IHP Cities in the 21st Century: People, Planning, and Politics (Spring)

2011 New York City, USA Letter Home

By Trustees Fellow Melanie Brubaker with input from Emma Riccardi, Lily Saporta-Tagiuri, Collin Jones, and David Tomporowski.

Students gather to watch the State of the Union Address

Thirty five students buzzed around the reception room of The International House, their nervous energy bouncing off the walls as they shared names and interests, starting to laugh and make connections. Over the next two weeks in New York City, students and faculty dived into challenging and complex dynamics of a bustling city and building the academic and interpersonal foundations of this learning and traveling international experience.

Right away the predominant sense of the group was one of warmth, openness and incredible curiosity.  During the two weeks, friendships continued to develop.  Describing the New York program, Emma Riccardi says, “In just two weeks, it already felt like we’d been together much longer. I was able to immediately connect with everyone, sharing stories and joking around.” The group’s inquisitive nature extended beyond social interactions.

Students ask difficult questions to guest lecturer Tom Angotti from Hunter College of CUNY

In the first few days of programming, students were introduced to New York City and to the IHP model of learning.  In meetings with guest speakers, we learned about the historic and present demographics of NYC, challenges and innovations regarding regional transportation, and issues of space ownership and the “right to space” in the city. Lily Saporta-Tagiuri was “impressed by both the animation of the speakers and by the questions they inspired the group to ask. NYC Department of City Planning’s Joseph Salvo turned quantitative demographics into vivid stories.” The students also met with NYC Commissioner of Transportation Janette Sadik-Khan, whose presentation led us to reconsider the politics behind, and creativity of solutions to New York City’s complicated transportation needs. Speakers were impressed by the student’s questions and analysis of complicated subjects.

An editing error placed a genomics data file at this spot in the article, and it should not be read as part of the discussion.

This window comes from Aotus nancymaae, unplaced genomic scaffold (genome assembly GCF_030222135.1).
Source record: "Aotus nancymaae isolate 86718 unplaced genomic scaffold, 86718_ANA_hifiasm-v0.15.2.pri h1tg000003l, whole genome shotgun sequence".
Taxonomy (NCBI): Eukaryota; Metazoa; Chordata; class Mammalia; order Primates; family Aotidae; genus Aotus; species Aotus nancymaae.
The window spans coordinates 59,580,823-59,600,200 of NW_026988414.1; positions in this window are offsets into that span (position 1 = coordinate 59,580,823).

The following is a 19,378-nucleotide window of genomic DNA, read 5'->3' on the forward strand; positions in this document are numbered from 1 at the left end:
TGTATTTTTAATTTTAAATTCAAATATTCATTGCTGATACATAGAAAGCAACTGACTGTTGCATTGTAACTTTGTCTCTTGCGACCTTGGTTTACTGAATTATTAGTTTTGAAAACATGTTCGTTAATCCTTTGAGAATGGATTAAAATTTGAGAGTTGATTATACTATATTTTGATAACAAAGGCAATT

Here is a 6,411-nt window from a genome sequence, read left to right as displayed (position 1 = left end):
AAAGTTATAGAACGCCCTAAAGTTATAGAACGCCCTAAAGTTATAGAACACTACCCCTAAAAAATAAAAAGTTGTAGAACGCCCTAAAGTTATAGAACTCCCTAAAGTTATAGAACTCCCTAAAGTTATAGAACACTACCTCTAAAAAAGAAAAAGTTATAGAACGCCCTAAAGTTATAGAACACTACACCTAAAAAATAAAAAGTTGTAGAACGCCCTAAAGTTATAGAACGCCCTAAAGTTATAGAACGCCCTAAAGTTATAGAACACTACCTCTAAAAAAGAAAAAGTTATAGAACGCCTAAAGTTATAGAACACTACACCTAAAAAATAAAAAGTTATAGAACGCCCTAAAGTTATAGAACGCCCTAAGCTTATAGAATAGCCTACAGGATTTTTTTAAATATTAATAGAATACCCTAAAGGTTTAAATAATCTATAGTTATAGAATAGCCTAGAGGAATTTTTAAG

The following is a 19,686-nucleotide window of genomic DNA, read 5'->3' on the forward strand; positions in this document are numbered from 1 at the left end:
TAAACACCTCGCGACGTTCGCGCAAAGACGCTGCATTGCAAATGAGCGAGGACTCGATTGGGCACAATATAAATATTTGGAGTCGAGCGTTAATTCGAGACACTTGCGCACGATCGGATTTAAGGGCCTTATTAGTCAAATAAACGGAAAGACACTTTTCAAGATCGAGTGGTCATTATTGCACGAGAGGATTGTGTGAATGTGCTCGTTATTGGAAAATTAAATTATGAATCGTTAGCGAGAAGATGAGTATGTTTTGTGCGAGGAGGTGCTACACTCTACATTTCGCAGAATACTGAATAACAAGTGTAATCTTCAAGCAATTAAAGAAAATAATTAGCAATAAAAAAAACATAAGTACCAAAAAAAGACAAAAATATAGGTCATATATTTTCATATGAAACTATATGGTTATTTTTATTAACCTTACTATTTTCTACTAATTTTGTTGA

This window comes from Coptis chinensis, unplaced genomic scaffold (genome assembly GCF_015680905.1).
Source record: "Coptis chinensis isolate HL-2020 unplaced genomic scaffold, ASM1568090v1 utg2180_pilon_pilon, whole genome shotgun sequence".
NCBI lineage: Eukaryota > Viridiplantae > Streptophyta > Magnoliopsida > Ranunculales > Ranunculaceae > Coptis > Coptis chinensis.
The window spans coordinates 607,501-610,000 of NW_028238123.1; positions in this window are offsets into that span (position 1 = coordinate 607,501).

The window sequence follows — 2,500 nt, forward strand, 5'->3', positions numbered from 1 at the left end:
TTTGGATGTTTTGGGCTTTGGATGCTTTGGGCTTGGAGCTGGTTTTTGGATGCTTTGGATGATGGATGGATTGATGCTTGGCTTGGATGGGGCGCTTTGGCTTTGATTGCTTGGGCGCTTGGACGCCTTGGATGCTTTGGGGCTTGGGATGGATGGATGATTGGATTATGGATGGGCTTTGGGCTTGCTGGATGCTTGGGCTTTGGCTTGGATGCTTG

In each city, students participate in a Neighborhood Day, when a small group spends an afternoon in a particular area conversing with locals, making observations, creating area maps and exploring urban issues particular to that community. Collin Jones captures the deeper level of engagement with the city from the NYC site visits and Neighborhood Day: “Even though I have been to New York several times the neighborhoods, agencies, and people we were able to visit were totally unfamiliar to me. These encounters were chances to explore a New York outside of Times Square and Manhattan: the non-tourist NY in which the majority of New Yorkers live and work. The communities were amazingly hospitable in helping us see aspects of the city that most visitors do not have the opportunity to witness. Places like Jackson Heights and the Fourth Arts Block now feel familiar and I plan to go back to these neighborhoods that would have otherwise remained distant and foreign.”

David Tomporowski sums up the IHP experience in New York City: “This was a great two week start to the semester. I have learned about New York, gotten to know the group, and I’m looking forward to getting to India.”

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Credits: 16

Duration: Spring, 16 weeks

Program Sites:
USA, Brazil, India, South Africa

Prerequisites: Previous college-level coursework and/or other preparation in urban studies, anthropology, political science, or other related fields is strongly recommended but not required. Learn More...

Student Evaluations

View Student Evaluations for this program:

About the Evaluations (PDF)

Spring 2013 Evaluations


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